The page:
PSOE rejects opportunity to form coalition government with PP

Mariano Rajoy scrambles for allies after general election

LAST UPDATED: 28 Jun, 2016 @ 10:13

THE Socialist PSOE and Ciudadanos have rejected the PP’s offer to form a coalition government.

Despite increasing its number of seats by 14 to 137, Mariano Rajoy’s PP needs to go into a pact with one or more parties to reach an overall majority of 176.

WHAT NOW?: Rajoy scrambles for coalition partners
WHAT NOW?: Rajoy scrambles for coalition partners

Pedro Sanchez’s PSOE secured 85 seats, with Unidos Podemos wining 71, despite opinion polls suggesting Pablo Iglesias’s party would come second with up to 95 seats.

A PSOE spokesman said they would not support Rajoy ‘by action or omission’, an indication that they would not abstain from Rajoy’s investiture vote to make it easier for the PP leader to become president.

Ciudadanos’ number of seats dropped from 40 to 32, but Albert Rivera’ party have also resisted the PP’s overtures so far.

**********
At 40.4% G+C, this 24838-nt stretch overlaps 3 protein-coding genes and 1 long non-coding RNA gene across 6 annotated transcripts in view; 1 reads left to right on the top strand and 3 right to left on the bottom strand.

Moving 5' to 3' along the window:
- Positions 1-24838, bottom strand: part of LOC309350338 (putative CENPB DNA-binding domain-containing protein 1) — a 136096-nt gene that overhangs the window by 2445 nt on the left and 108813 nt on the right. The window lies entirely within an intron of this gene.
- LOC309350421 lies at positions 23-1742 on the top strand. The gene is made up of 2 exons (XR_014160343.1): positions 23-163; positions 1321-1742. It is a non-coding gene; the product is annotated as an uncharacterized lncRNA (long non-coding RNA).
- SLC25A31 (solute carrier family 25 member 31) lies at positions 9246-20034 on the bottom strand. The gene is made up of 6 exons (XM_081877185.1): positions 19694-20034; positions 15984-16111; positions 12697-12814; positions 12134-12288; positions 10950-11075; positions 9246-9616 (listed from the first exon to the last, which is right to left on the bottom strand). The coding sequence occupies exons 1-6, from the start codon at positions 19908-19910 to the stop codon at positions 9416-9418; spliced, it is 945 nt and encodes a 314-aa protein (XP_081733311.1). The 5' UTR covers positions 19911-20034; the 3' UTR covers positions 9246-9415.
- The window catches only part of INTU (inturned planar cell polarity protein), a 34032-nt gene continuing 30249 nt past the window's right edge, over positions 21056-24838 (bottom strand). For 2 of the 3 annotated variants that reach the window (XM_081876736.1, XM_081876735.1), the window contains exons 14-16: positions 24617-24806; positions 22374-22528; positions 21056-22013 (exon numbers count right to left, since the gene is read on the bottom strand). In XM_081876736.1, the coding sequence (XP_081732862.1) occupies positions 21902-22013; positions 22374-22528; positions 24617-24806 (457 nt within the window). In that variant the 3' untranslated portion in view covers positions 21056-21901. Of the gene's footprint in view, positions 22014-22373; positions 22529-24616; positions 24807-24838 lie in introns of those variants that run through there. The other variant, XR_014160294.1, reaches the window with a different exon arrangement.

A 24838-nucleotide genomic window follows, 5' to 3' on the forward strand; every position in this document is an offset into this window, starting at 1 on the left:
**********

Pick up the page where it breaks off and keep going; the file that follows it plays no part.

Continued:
The investiture votes will take place in a month’s time, with Rajoy needing to secure 176 votes.

If he fails to do so, a second vote will be held but with a lower threshold as parties will be able to abstain.






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  1. Another Groundhog Day for Spain. Even including Old Beardy having the gall to insist that “he’s the daddy” You have to laugh or you’d cry.

  2. Spain needs a government just like the UK does, Sanchez and Rajoy should do a deal as the lib dems and tories did in the UK although not ideal for some people the coalition in the UK got the country stabilized. Politicians need to do what is best for the country not themselves.

    • Can you imagine Labour and the Conservatives forming a coalition in Britain Peter? Because that is the equivalent of your suggestion. The Lib Dems are no comparison, being simply limp-wristed Tories themselves.
      Anyway, you call what happened there “stability”? The result of that farce was the virtual destruction of the Lib Dems as a political force, Clegg on the scrap heap, leading to the utter chaos we witness unfolding daily in the UK now.

    • Agreed, just think, Spain might end up with a stable government before we do! The good thing about coalitions is that they stop any one party doing anything too diabolical.